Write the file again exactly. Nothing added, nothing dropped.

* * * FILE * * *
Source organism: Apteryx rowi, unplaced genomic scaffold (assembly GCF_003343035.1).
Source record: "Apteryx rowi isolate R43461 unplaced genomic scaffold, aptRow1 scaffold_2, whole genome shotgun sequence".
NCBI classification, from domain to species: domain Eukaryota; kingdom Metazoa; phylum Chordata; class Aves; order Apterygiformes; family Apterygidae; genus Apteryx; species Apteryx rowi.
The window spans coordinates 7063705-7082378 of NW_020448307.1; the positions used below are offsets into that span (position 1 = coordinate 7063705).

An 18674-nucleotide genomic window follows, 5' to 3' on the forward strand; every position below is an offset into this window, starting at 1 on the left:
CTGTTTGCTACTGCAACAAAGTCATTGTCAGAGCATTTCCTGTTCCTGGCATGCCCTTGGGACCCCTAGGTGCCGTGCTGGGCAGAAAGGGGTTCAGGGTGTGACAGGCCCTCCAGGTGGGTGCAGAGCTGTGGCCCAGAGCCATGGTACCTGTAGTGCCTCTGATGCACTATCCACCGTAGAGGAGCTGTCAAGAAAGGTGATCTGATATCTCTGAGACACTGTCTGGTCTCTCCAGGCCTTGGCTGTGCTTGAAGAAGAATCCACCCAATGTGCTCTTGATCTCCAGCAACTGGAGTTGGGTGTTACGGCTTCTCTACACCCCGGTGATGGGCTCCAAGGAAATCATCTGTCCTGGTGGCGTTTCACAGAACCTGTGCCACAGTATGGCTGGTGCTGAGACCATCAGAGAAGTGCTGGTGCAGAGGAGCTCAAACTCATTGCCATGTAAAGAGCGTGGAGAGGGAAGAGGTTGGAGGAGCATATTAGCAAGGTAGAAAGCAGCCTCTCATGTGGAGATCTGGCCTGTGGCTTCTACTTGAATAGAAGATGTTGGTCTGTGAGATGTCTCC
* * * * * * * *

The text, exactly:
Source organism: Apteryx rowi, unplaced genomic scaffold (assembly GCF_003343035.1).
Source record: "Apteryx rowi isolate R43461 unplaced genomic scaffold, aptRow1 scaffold_2, whole genome shotgun sequence".
NCBI classification, from domain to species: domain Eukaryota; kingdom Metazoa; phylum Chordata; class Aves; order Apterygiformes; family Apterygidae; genus Apteryx; species Apteryx rowi.
The window spans coordinates 7063705-7082378 of NW_020448307.1; the positions used below are offsets into that span (position 1 = coordinate 7063705).

An 18674-nucleotide genomic window follows, 5' to 3' on the forward strand; every position below is an offset into this window, starting at 1 on the left:
CTGTTTGCTACTGCAACAAAGTCATTGTCAGAGCATTTCCTGTTCCTGGCATGCCCTTGGGACCCCTAGGTGCCGTGCTGGGCAGAAAGGGGTTCAGGGTGTGACAGGCCCTCCAGGTGGGTGCAGAGCTGTGGCCCAGAGCCATGGTACCTGTAGTGCCTCTGATGCACTATCCACCGTAGAGGAGCTGTCAAGAAAGGTGATCTGATATCTCTGAGACACTGTCTGGTCTCTCCAGGCCTTGGCTGTGCTTGAAGAAGAATCCACCCAATGTGCTCTTGATCTCCAGCAACTGGAGTTGGGTGTTACGGCTTCTCTACACCCCGGTGATGGGCTCCAAGGAAATCATCTGTCCTGGTGGCGTTTCACAGAACCTGTGCCACAGTATGGCTGGTGCTGAGACCATCAGAGAAGTGCTGGTGCAGAGGAGCTCAAACTCATTGCCATGTAAAGAGCGTGGAGAGGGAAGAGGTTGGAGGAGCATATTAGCAAGGTAGAAAGCAGCCTCTCATGTGGAGATCTGGCCTGTGGCTTCTACTTGAATAGAAGATGTTGGTCTGTGAGATGTCTCC